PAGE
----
If you are in a leadership role, then be the boss, not a friend. Nevertheless, one of the things that separate a great manager from a good manager is the manager’s ability to be cordial and friendly with the members of his or her team. Drawing the line between cordiality and friendship can be difficult, but here we discuss some of the reasons why it is best not to be friends with your employees, and why it’s best to keep your relationship on a professional level.
It’s in Our Nature
Humans are social creatures – it’s ingrained in our nature. However, we all gravitate more toward some people than to others. Being amicable with your team is a great way to encourage communication and to motivate, but if you start to approach them as friends, you will naturally be closer to some more than others. The “others” will inevitably question your decisions and perhaps accuse you of favoritism. In fact, some managers do tend to give their closer “friends” more benefits, so the accusation of favoritism might not be far off. If you refrain from being friends with your employees, your decisions will be centered on performance; favoritism will be a baseless accusation.
What’s more, attempts to become friends with your employees can come across as insincere precisely because certain individuals may not be the sort of person with whom you would normally be on friendly terms. You may mean well and you may be trying to be friendly with these people to avoid signs of favoritism, but at the end of the day, we know when others are genuinely interested in getting to know us. Coming across as insincere can undermine your authority and respect; that will make it difficult for you to do your job, let alone make sure your team members are doing theirs.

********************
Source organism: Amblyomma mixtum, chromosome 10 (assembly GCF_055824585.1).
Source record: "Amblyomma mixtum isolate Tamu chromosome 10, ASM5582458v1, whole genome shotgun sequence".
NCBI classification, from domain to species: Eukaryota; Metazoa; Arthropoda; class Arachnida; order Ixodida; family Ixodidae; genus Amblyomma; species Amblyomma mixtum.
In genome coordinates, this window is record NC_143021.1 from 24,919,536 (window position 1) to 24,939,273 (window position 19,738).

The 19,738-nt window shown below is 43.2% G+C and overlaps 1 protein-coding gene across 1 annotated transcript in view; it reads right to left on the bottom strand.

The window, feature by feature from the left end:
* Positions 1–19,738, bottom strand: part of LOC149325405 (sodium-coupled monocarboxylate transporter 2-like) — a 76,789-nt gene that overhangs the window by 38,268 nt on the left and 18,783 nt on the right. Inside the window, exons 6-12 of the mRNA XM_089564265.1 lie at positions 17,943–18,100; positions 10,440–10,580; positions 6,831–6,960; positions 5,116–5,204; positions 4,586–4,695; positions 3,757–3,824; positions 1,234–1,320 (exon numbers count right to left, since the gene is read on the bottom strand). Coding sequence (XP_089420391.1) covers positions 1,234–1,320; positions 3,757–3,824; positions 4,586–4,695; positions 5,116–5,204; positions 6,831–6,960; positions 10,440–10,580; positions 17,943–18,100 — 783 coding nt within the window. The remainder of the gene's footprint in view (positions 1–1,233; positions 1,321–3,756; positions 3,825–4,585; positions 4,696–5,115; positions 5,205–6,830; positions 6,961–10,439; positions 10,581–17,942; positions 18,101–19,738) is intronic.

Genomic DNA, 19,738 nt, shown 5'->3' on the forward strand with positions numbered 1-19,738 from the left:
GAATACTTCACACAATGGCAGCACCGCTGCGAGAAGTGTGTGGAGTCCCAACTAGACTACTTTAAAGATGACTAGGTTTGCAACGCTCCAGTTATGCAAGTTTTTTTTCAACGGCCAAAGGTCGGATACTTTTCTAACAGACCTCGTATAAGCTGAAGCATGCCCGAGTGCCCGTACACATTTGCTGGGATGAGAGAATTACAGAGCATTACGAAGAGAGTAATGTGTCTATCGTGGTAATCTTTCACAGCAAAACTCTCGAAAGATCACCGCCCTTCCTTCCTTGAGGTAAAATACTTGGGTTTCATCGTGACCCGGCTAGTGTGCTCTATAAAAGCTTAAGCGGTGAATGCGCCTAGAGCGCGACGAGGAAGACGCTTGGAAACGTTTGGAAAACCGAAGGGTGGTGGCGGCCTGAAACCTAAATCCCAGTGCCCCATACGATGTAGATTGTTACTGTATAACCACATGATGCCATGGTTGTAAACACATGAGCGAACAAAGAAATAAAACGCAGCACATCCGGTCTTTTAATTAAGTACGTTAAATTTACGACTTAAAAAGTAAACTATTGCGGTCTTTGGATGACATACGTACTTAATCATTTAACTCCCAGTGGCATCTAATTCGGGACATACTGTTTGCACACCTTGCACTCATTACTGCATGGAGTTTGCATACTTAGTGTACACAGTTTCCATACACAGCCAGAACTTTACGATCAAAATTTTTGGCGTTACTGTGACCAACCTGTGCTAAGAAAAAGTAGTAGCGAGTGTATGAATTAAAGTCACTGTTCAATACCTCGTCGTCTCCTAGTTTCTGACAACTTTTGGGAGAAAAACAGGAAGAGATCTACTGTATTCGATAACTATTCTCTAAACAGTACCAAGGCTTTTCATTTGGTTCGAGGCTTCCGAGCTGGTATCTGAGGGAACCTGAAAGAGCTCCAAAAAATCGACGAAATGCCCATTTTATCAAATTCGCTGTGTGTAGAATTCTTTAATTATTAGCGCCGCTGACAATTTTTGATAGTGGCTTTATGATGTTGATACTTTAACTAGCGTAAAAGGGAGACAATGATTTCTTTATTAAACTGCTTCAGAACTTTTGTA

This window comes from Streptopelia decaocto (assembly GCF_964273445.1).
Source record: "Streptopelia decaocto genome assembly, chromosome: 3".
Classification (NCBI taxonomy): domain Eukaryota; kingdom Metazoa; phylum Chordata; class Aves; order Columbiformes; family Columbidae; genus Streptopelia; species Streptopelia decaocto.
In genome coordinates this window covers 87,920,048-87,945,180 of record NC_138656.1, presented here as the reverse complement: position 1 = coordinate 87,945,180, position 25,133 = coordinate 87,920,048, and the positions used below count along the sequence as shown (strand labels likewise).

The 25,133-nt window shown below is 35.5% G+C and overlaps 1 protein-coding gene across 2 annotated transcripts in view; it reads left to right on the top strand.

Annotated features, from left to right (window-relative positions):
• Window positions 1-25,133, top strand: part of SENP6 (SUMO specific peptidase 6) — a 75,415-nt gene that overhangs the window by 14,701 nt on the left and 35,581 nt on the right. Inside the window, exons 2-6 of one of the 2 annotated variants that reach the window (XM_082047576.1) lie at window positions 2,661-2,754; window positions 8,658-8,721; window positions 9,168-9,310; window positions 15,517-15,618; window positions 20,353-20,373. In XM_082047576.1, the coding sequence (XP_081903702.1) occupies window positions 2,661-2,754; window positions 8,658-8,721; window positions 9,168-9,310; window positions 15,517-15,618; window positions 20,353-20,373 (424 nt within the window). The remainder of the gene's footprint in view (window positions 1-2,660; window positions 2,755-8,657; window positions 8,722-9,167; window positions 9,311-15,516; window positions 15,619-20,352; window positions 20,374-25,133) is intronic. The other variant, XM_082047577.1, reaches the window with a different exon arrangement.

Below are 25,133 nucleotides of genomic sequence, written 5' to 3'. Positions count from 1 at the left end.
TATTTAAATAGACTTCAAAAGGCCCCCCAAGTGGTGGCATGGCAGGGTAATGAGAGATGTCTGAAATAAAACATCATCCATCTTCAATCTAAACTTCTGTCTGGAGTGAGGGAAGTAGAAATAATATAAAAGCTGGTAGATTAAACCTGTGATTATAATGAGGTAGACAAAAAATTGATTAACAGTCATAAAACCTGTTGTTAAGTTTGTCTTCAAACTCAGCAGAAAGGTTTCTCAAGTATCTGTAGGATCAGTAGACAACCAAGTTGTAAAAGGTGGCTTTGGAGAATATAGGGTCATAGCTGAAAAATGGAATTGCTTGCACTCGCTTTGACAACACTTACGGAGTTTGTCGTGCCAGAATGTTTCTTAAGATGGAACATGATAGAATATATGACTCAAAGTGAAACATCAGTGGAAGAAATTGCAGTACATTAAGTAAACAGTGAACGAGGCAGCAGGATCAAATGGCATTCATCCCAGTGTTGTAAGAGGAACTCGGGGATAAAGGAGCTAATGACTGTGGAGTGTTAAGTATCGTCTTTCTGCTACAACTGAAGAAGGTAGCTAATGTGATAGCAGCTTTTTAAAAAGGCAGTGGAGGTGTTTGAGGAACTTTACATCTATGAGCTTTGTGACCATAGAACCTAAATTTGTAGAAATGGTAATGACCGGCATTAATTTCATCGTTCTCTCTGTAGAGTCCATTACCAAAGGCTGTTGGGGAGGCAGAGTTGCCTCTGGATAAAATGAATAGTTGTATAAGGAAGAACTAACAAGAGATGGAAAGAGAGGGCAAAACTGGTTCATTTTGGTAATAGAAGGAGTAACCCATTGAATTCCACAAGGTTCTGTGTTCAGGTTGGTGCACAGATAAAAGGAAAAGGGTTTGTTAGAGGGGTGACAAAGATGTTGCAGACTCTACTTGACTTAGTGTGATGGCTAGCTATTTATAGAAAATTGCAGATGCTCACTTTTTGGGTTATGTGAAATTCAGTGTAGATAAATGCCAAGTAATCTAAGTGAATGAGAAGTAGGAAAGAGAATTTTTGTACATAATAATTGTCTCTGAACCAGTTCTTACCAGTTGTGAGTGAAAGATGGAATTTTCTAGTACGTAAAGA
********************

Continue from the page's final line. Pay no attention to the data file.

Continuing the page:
Professional Responsibility Trumps Personal Relationships
The boss/employee and friend/friend relationships are very different in their essence. Friends are equals, while the boss is by definition the superior. You may think that you can get more out of your team if they are also friends, but remember that ultimately you are in a leadership role and are responsible for all decisions. Where friends can disagree and choose not to go the same route, as management you need to be able to discipline your employees – something that is exceedingly difficult if they are also your friends.
Oversharing can become an issue if you are friends with your employees. You may be struggling with work, and a friend conveniently found in the next office is naturally the person you want to go to in order to offload your problems. However, it is not appropriate for the manager to share the things a person might tell their friend in confidence outside of work. Boundaries are there for a reason in the management world and maintaining an amicable distance with your team will ensure you don’t cross them.
Finally, as management, you are ultimately responsible for whether or not your team members have a job. If you are not satisfied with a team member’s performance, you need to be able to give them the axe and replace them with someone more suited to the job. Being friends with your employees make it that much harder for you to fire them when necessary, and any hesitation based not on merit but on friendship decreases your effectiveness as a manager.
Distant, but Amicable – the Happy Middle Ground
Being an authoritarian manager who takes absolutely no interest in your team will gain you little respect or love amongst its members, but treating them as friends can achieve the same result. Get to know individual team members and approach them in a cordial manner, yet always remember that your job is to be the boss, not to be friends with your employees.